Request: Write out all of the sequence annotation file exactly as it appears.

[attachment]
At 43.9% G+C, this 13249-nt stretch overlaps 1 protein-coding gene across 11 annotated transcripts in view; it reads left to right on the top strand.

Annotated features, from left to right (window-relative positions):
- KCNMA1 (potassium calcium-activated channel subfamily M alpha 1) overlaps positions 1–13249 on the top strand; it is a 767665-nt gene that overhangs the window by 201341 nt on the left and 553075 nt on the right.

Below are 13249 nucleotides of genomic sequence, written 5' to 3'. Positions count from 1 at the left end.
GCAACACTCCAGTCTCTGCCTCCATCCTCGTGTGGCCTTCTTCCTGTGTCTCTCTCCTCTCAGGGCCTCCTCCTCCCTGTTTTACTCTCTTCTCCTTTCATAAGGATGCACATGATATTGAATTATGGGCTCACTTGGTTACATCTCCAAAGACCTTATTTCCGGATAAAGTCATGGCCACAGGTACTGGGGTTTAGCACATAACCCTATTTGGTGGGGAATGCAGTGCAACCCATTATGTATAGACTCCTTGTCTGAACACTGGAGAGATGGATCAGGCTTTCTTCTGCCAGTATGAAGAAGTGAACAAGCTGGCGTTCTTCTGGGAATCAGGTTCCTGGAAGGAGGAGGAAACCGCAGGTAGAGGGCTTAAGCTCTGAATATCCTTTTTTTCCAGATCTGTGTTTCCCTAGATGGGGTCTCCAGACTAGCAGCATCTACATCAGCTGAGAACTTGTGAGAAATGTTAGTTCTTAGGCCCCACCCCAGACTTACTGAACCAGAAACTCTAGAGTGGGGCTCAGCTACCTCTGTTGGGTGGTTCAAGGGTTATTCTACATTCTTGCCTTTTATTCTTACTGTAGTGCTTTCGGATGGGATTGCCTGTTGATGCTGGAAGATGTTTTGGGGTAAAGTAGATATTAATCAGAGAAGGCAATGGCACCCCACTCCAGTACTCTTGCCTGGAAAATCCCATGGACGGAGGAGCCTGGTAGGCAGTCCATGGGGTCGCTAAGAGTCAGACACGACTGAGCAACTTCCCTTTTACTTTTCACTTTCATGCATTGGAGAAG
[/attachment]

At 43.9% G+C, this 13249-nt stretch overlaps 1 protein-coding gene across 11 annotated transcripts in view; it reads left to right on the top strand.

Annotated features, from left to right (window-relative positions):
- KCNMA1 (potassium calcium-activated channel subfamily M alpha 1) overlaps positions 1–13249 on the top strand; it is a 767665-nt gene that overhangs the window by 201341 nt on the left and 553075 nt on the right.

Below are 13249 nucleotides of genomic sequence, written 5' to 3'. Positions count from 1 at the left end.
GCAACACTCCAGTCTCTGCCTCCATCCTCGTGTGGCCTTCTTCCTGTGTCTCTCTCCTCTCAGGGCCTCCTCCTCCCTGTTTTACTCTCTTCTCCTTTCATAAGGATGCACATGATATTGAATTATGGGCTCACTTGGTTACATCTCCAAAGACCTTATTTCCGGATAAAGTCATGGCCACAGGTACTGGGGTTTAGCACATAACCCTATTTGGTGGGGAATGCAGTGCAACCCATTATGTATAGACTCCTTGTCTGAACACTGGAGAGATGGATCAGGCTTTCTTCTGCCAGTATGAAGAAGTGAACAAGCTGGCGTTCTTCTGGGAATCAGGTTCCTGGAAGGAGGAGGAAACCGCAGGTAGAGGGCTTAAGCTCTGAATATCCTTTTTTTCCAGATCTGTGTTTCCCTAGATGGGGTCTCCAGACTAGCAGCATCTACATCAGCTGAGAACTTGTGAGAAATGTTAGTTCTTAGGCCCCACCCCAGACTTACTGAACCAGAAACTCTAGAGTGGGGCTCAGCTACCTCTGTTGGGTGGTTCAAGGGTTATTCTACATTCTTGCCTTTTATTCTTACTGTAGTGCTTTCGGATGGGATTGCCTGTTGATGCTGGAAGATGTTTTGGGGTAAAGTAGATATTAATCAGAGAAGGCAATGGCACCCCACTCCAGTACTCTTGCCTGGAAAATCCCATGGACGGAGGAGCCTGGTAGGCAGTCCATGGGGTCGCTAAGAGTCAGACACGACTGAGCAACTTCCCTTTTACTTTTCACTTTCATGCATTGGAGAAG